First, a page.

Monday, January 17, 2011

Respecting Your Elders

In my line of work, I deal with a large percentage of older adults. It is no surprise, and it is often admitted by older adults themselves, that this demigraphic strongly dislikes change.

However, life is full of change, and we are living in a moment in history when the change from week to week is literally equivalent to the changes occurring in a century for most of history. Change has exploded into an ever quickening pace. More has been learned in the 20th century than all of human history combined. It truly is an unbelievable time to live!

Leading an organization, leading for best practices in communities, that means I am advocating change often. Sometimes those changes are small. Sometimes they are big.

Unfortunately, I have found that resistance to change often finds the most base, ad hominem arguments, which gets to my point: At what point does the "I'm 90..." become a trump card?

It leaves us with giving up and letting resistance to change have its way, or it becomes the perception that you're "attacking a 90 yr. old."

I guess maybe I'm jealous. I want a trump card that shames everybody even when their logic is sound. "No! You can't do that! I have brown eye brows! You just leave little ole me with brown eyebrows out. You non brown-eyebrow-liker!" Man that would be awesome to pull out when I'm obviously not right. The brown eyebrow trump card...something I didn't decide and don't control...but makes me right nonetheless.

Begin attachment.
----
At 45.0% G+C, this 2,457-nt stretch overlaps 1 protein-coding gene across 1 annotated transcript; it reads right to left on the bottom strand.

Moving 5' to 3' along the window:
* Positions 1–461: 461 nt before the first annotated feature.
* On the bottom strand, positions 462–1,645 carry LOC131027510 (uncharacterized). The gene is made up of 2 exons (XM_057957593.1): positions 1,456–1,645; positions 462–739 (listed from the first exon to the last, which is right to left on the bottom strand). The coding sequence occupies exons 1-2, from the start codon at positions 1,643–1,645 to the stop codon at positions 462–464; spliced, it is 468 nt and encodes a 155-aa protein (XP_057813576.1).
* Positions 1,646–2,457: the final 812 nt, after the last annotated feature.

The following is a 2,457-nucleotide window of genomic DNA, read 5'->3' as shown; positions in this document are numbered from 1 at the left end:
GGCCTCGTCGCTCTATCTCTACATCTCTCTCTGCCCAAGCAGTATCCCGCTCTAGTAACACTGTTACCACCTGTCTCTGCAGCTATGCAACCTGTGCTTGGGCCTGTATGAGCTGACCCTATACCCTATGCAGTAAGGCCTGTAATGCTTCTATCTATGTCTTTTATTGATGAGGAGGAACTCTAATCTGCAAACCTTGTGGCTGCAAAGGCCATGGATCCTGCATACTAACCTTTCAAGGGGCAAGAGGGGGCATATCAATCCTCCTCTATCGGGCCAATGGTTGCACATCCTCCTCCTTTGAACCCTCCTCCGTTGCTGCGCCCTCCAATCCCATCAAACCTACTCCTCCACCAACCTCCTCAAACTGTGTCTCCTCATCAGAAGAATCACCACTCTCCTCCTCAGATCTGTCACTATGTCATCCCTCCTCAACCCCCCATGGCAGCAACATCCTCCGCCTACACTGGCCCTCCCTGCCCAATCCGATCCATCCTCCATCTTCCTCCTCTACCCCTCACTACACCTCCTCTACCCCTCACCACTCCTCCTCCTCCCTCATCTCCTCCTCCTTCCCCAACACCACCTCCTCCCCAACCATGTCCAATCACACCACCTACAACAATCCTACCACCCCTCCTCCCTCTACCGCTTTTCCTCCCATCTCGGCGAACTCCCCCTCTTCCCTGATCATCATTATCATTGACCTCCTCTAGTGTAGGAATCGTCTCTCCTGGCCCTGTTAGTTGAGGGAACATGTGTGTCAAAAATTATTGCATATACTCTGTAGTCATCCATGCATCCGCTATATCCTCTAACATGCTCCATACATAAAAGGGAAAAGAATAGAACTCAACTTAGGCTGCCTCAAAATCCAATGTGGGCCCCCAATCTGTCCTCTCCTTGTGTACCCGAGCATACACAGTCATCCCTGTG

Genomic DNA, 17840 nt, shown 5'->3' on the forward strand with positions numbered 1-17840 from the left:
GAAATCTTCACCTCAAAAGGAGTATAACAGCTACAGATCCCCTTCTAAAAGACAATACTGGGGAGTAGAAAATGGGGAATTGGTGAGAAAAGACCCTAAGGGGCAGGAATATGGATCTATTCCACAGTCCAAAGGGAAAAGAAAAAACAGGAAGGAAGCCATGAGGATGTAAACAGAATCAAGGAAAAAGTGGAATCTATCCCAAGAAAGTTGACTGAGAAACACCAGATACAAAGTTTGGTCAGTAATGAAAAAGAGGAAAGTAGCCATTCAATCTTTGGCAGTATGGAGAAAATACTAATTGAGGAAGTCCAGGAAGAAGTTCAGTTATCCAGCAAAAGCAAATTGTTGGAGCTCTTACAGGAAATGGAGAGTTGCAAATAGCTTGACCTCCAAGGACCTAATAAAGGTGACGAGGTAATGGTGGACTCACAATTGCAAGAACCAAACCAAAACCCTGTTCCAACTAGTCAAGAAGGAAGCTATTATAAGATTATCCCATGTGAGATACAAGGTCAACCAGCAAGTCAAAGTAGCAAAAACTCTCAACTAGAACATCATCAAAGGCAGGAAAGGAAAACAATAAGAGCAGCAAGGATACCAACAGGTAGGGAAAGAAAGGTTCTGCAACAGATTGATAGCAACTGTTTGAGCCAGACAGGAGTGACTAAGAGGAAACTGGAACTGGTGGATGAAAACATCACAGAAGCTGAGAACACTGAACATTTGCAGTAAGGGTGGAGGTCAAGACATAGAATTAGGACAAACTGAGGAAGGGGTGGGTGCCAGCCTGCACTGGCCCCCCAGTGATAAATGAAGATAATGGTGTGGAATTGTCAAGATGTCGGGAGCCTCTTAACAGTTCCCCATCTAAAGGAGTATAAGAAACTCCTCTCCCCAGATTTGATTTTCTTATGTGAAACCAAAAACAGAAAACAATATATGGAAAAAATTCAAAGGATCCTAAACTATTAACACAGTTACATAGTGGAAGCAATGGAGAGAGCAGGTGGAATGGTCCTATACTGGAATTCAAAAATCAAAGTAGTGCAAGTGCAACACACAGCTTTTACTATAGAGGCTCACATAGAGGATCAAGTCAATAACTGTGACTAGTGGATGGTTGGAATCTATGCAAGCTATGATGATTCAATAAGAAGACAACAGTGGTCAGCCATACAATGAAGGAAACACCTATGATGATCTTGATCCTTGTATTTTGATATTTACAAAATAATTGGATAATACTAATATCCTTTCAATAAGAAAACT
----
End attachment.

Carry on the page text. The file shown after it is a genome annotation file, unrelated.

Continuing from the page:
I'm also tired. Tired of fighting. I'm tired of "That's not the way we've done it." I'm tired of "You're just young." I'm tired of "You'll learn some day." I'm tired of "Old people are left out." These accusations are merely that...accusations, ad hominem attacks that surface when the facts prove a point.

Yet, culturally, we let these arguments stand...and win. I guess I have a lot to learn about respecting my elders because I just can't when they play these games.

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